Papuan Wreathed Hornbill (Aceros plicatus)
Other common names include: Blyth's hornbill and Plicated hornbill. Kemp (1995) notes that the Plain-pouched wreathed hornbill, Aceros subruficollis was once considered conspecific with plicatus. . There is uncertainty about the species identification of a few of the older records in the North American regional studbook. Five specimens were recorded as A. plicatus subruficollis. Kemp does not recognize this subspecies. It is unclear whether they were A. plicatus or A. subruficollis. These birds (studbook #1-5) did not reproduce, and have all died.
Range, habitat, and status
Kemp (1995) describes 6 subspecies but suggests that they might be one species representing a cline. This species ranges in eastern Indonesia, Papuan New Guinea, and Solomon Islands in primary and secondary forests below 1500 meters. This species is hunted for food and trophies. They are reported to be common in the western part of the range and more vulnerable in the eastern region. Kinnaird and O'Brien (pers. comm.) have recently completed a survey at seven sites on the island of Seram in the North Molluccus. Their preliminary estimates reveal a high hornbill density of 30 birds/sq. km. They note that abundance is most strongly correlated with the density of nesting trees and the density of adult strangler figs.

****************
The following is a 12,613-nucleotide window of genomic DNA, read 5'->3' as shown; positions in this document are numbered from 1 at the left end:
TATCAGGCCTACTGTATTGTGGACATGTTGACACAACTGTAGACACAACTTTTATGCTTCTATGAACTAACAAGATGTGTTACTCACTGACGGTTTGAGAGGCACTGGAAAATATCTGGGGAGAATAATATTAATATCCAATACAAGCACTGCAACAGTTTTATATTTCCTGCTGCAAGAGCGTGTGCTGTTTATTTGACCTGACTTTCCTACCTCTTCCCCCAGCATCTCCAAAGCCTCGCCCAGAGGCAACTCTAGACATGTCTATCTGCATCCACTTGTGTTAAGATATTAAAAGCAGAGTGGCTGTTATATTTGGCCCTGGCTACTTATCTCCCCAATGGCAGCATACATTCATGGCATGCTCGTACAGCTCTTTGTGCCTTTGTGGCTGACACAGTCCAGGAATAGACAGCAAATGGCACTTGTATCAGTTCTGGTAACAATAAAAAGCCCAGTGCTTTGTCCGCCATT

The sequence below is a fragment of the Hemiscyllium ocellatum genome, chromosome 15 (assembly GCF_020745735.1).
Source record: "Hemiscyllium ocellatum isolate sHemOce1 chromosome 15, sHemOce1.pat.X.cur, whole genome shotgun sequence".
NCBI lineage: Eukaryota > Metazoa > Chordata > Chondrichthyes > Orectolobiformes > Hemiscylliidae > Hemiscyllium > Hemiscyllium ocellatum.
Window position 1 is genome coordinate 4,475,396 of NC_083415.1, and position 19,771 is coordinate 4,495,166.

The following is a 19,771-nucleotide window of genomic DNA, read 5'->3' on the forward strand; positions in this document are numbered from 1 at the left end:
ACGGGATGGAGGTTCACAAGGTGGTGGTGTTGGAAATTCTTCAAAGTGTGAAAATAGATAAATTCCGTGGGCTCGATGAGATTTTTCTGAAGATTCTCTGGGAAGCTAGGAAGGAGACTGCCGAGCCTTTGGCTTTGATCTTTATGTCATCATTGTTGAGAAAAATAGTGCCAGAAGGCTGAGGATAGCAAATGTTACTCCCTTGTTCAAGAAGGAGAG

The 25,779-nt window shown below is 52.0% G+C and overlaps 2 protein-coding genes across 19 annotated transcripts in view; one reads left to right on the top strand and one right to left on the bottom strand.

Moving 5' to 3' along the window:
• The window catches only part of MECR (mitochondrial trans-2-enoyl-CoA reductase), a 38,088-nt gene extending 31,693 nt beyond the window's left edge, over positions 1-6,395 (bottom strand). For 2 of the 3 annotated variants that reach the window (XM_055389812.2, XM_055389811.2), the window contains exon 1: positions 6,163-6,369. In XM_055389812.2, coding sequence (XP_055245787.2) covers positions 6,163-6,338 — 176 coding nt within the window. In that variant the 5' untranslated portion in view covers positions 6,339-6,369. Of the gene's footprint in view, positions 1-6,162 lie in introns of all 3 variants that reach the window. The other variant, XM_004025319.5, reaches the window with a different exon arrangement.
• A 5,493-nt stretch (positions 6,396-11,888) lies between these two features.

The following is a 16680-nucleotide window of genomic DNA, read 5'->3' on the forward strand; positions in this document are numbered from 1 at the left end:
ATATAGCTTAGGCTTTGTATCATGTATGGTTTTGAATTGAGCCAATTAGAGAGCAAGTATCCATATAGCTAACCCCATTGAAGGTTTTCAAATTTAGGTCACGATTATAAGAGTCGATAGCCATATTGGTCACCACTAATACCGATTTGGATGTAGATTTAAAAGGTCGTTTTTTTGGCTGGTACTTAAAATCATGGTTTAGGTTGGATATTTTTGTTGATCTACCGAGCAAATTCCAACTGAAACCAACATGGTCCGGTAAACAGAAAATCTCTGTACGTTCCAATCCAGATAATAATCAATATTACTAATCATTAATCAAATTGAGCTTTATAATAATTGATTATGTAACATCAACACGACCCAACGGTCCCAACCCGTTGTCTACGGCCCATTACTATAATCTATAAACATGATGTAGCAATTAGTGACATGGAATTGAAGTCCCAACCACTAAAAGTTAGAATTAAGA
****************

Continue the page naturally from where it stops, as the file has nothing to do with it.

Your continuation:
Euing (1995) wrote about the breeding
of Aceros plicatus jungei at the San Diego Zoo. As these birds were collected
in Papua New Guinea, they are identified to subspecies (pers. comm: D.
Rimlinger). The other A. plicatus in captivity can not be accurately listed
to subspecies. Macek (1998) wrote a short note about the most recent breeding
success at St. Louis Zoo. In 1999, a female hatched from the pair at San
Diego Zoo and a male hatched at the San Diego Wild Animal Park. Unfortunately
the male breeder died at the Wild Animal Park in 1999. In 2000, a chick
hatched out at the San Diego Zoo but did not survive.